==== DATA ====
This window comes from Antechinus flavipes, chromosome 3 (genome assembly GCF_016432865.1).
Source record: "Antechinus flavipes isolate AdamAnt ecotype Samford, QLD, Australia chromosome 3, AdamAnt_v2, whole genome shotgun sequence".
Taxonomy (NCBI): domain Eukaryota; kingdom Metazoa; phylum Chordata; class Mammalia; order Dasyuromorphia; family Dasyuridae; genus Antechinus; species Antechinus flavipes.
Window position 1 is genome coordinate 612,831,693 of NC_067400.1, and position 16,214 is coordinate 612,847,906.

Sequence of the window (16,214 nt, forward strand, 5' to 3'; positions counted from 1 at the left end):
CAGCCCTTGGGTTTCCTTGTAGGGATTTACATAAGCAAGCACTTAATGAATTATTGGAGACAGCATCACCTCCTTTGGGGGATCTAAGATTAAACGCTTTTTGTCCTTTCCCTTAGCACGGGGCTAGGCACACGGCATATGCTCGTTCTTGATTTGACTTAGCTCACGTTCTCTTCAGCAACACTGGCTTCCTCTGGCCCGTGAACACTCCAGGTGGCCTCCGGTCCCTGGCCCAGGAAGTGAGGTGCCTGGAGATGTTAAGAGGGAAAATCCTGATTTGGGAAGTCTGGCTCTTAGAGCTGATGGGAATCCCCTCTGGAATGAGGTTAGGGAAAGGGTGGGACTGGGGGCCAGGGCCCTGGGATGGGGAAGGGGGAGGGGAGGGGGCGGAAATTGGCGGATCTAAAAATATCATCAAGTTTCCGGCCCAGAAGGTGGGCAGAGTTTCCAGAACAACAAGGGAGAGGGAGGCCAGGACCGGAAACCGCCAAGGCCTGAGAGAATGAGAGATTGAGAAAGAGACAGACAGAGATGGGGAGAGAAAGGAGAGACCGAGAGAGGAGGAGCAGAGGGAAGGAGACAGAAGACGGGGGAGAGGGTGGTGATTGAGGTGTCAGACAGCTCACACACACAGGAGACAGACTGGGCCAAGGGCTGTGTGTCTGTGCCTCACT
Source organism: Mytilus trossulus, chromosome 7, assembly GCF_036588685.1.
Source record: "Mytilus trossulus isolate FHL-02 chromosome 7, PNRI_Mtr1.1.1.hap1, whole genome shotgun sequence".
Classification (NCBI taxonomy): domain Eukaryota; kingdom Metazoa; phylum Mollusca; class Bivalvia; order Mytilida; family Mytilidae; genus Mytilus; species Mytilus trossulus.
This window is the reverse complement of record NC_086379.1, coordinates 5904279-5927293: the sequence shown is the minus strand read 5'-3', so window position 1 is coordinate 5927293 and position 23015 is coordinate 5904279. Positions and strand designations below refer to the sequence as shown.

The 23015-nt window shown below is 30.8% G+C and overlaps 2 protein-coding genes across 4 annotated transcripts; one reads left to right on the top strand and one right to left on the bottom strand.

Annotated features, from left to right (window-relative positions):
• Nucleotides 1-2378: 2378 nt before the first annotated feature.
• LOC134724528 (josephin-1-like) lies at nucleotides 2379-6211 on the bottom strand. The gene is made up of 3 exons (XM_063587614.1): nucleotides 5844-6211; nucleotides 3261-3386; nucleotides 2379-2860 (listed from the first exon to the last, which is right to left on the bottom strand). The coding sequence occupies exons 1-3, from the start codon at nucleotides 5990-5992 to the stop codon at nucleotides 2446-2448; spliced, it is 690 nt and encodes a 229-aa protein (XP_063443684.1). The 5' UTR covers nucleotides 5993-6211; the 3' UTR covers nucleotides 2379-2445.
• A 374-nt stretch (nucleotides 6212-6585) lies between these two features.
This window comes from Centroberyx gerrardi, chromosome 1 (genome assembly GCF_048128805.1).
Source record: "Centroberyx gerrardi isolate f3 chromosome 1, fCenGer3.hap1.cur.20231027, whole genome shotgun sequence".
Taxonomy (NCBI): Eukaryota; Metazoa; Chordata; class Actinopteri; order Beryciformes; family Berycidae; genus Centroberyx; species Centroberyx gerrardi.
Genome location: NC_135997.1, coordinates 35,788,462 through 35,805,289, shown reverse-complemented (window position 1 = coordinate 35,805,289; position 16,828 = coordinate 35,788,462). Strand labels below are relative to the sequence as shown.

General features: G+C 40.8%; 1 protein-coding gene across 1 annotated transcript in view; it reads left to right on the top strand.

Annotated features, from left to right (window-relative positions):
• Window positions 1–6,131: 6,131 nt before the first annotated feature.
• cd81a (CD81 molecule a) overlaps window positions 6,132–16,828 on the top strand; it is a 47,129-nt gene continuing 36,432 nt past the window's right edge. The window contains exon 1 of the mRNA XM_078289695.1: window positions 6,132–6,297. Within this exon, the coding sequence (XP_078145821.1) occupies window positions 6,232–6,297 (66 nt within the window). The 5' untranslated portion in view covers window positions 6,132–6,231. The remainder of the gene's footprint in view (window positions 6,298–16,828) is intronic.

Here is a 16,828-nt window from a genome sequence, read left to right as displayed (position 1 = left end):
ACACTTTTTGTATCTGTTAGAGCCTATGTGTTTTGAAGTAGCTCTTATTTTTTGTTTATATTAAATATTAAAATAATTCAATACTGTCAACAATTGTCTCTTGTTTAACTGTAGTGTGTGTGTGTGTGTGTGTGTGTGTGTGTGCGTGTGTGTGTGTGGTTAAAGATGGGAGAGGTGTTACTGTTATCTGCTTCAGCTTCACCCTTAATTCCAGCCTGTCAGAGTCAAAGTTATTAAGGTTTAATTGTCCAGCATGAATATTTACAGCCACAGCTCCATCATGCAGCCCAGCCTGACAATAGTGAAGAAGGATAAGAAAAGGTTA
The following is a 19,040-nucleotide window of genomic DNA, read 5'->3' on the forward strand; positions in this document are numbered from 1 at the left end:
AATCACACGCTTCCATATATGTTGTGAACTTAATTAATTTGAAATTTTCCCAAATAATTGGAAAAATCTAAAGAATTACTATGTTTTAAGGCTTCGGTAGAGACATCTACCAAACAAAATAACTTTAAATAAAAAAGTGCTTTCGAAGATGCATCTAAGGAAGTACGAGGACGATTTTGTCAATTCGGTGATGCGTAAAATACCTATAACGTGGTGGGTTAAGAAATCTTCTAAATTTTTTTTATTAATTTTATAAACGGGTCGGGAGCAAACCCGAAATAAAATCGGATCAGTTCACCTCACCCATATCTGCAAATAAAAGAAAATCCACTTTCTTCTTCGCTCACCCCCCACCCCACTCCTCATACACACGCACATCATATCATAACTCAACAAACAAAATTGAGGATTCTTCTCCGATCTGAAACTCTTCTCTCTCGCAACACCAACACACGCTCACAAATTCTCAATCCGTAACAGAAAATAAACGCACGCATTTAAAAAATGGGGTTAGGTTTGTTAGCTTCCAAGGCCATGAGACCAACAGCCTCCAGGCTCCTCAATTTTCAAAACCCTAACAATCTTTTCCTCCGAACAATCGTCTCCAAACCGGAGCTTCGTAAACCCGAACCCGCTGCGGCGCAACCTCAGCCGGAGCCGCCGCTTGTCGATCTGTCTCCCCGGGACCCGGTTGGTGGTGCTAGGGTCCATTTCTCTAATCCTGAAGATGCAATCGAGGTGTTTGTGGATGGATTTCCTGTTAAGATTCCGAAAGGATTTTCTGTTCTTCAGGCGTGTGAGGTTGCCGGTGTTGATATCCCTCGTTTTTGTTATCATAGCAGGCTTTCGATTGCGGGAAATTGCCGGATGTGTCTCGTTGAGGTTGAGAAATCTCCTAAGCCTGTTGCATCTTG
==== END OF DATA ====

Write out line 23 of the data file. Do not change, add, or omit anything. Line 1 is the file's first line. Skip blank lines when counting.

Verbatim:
• cd81a (CD81 molecule a) overlaps window positions 6,132–16,828 on the top strand; it is a 47,129-nt gene continuing 36,432 nt past the window's right edge. The window contains exon 1 of the mRNA XM_078289695.1: window positions 6,132–6,297. Within this exon, the coding sequence (XP_078145821.1) occupies window positions 6,232–6,297 (66 nt within the window). The 5' untranslated portion in view covers window positions 6,132–6,231. The remainder of the gene's footprint in view (window positions 6,298–16,828) is intronic.